Last week, we asked whether the turnover we are expecting as a result of closing a facility would have any impact on our 401(k) plan, and you mentioned a partial plan termination. We have some follow-up questions. As a quick recap, we are in the process of closing one of our manufacturing facilities. Some of those working at that location have turned down our relocation offer and will lose their jobs as a result. From last week’s QOTW, I know there is potential for a partial plan termination and that I will need to perform a review to make a final determination.
How do I identify the employees that should be included in this review? Also, once those employees are identified how is the actual turnover rate calculated?
This is where we get into the nuts and bolts of this thing, but it will probably make more sense if we apply the concepts to some actual facts and figures. We will assume the following facts:
- Your facility will close over a 24-month period, from July 1, 2019 through June 30, 2021.
- Your current workforce consists of 225 employees, 185 of which are eligible for your plan.
- You anticipate adding 15 new participants during the period of the closure.
- There are 45 participants who will lose their jobs as a result of the closure.
Defining the Measurement Period
If you recall from last week, we noted that although the measurement period is often the plan year of the turnover, it could be much longer (and even span several years) if there is a series of related events over a longer period that contributes to the turnover.
As an example, the recent economic recession officially ran from December 2007 through June 2009; however, many segments of the economy experienced repercussions well into 2010 or longer. So, if the recession drove turnover for a company, the measurement period for whether there was a partial termination could span all or a part of 4 calendar years.
Using our assumed facts above, the measurement period would likely span the entire 24-month period the facility closure but could start earlier or last longer.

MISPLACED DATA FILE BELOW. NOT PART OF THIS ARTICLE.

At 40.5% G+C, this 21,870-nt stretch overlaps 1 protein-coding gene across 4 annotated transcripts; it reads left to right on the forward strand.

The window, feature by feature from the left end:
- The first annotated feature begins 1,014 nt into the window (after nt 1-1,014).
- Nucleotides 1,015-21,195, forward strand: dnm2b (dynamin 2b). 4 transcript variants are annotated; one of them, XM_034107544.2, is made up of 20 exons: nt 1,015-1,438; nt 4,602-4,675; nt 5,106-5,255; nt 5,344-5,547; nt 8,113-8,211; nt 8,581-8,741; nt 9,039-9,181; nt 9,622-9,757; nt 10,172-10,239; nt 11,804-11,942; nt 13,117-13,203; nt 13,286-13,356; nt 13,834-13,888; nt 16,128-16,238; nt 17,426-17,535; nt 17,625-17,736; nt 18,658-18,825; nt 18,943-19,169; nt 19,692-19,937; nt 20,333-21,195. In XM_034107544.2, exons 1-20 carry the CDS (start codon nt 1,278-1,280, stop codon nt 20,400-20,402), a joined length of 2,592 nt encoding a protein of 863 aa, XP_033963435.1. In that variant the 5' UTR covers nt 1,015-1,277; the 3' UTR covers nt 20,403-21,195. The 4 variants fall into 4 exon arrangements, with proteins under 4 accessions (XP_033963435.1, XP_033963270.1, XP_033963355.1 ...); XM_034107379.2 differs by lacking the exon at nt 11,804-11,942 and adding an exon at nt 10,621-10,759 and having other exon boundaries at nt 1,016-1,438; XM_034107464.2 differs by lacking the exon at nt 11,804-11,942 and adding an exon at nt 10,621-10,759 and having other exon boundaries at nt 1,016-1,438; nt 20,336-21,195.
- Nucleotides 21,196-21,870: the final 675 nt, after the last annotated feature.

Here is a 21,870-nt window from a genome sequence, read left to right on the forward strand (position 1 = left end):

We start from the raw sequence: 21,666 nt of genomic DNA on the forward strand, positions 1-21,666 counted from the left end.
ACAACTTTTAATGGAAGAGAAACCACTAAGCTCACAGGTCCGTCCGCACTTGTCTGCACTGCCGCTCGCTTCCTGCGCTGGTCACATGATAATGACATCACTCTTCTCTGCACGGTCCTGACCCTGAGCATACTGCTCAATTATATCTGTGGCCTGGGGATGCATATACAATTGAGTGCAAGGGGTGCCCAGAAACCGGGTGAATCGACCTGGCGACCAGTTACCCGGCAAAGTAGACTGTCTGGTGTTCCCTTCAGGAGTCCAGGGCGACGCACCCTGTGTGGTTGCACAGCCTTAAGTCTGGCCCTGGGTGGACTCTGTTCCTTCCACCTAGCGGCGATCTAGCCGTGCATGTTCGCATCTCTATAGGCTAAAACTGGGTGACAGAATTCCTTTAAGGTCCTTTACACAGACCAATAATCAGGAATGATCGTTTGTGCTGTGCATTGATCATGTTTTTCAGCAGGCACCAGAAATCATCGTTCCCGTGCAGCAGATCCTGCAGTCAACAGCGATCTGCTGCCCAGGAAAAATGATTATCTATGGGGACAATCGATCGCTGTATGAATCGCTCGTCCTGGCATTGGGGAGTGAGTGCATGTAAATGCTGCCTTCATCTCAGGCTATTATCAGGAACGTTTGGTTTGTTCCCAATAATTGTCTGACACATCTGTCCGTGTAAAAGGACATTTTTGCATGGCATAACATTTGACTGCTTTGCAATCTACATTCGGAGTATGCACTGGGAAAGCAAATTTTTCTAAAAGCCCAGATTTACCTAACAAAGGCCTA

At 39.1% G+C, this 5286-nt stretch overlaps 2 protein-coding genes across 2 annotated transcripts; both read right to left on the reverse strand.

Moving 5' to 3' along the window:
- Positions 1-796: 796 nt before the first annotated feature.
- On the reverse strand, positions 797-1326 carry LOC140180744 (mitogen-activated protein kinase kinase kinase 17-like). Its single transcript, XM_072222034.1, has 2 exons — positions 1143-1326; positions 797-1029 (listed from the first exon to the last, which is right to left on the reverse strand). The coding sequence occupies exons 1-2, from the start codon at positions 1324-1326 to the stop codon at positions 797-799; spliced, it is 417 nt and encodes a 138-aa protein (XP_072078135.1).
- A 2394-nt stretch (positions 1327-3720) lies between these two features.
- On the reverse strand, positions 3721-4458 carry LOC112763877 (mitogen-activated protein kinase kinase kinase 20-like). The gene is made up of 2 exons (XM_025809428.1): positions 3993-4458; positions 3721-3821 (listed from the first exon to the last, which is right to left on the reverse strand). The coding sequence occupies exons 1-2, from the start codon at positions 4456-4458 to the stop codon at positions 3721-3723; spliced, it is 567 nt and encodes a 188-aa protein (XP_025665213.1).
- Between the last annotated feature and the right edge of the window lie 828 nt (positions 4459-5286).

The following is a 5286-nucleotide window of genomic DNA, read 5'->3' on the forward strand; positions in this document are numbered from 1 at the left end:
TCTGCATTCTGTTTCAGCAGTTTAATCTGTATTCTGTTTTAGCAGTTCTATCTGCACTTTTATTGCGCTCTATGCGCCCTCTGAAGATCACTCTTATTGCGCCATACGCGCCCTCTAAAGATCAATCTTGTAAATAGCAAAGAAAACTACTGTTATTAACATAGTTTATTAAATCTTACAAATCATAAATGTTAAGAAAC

Once the measurement period is determined, you can proceed to classify the employees into their applicable groups:
- Total number of participants at the beginning of the measurement period,
- Total number of new plan participants during the measurement period, and
- Total number of employees who lose plan participation during the measurement period.
We should note here that “participant” means any employee who is eligible for the plan and not just those who are actively contributing or who have a balance. It is also important to note that those employees who are not and do not become eligible at any point during the measurement period are disregarded for this determination.
The first two groups are pretty straight-forward. These folks are essentially the employees who were eligible for any component of the plan as of the start of the measurement period and any new participants through the remaining period of review, respectively.
The third group can be tricky. Those whose loss of participation is directly tied to the facility closure are obvious. But those who are indirectly affected must also be identified. This group includes any employees who may sense something is coming and voluntarily resign on their own schedule rather than sticking around to see if they would be terminated. In fact, the IRS has interpreted this so broadly, that almost any employee who loses the ability to participate during the measurement period – whether employee or employer initiated and regardless of whether it is routine or extraordinary – must be considered when calculating the turnover rate.
Doing the Math
Now, that we have our groups of employees, let’s turn our attention to the formula to determine our actual turnover rate. Fortunately, this is the easy part.
Let’s see what it looks like when we add the figures noted above.
At the beginning of your measurement period, you have a workforce of 225 employees, but only 185 of those are eligible to participate. You expect to add 15 new participants over the measurement period, and you anticipate that 45 existing participants will terminate employment and lose the ability to participate in your plan. Plugging those numbers into our formula, here is where we stand.
Given that the turnover rate exceeds 20% and is a direct result of company actions, this seems like a pretty open and shut partial termination. In next week’s QOTW, we will dig into what happens when you have a partial plan termination.
If you think you might have experienced a partial plan termination reach out to us, we are happy to provide support! For more information about partial plan terminations, please visit our Knowledge Center here.
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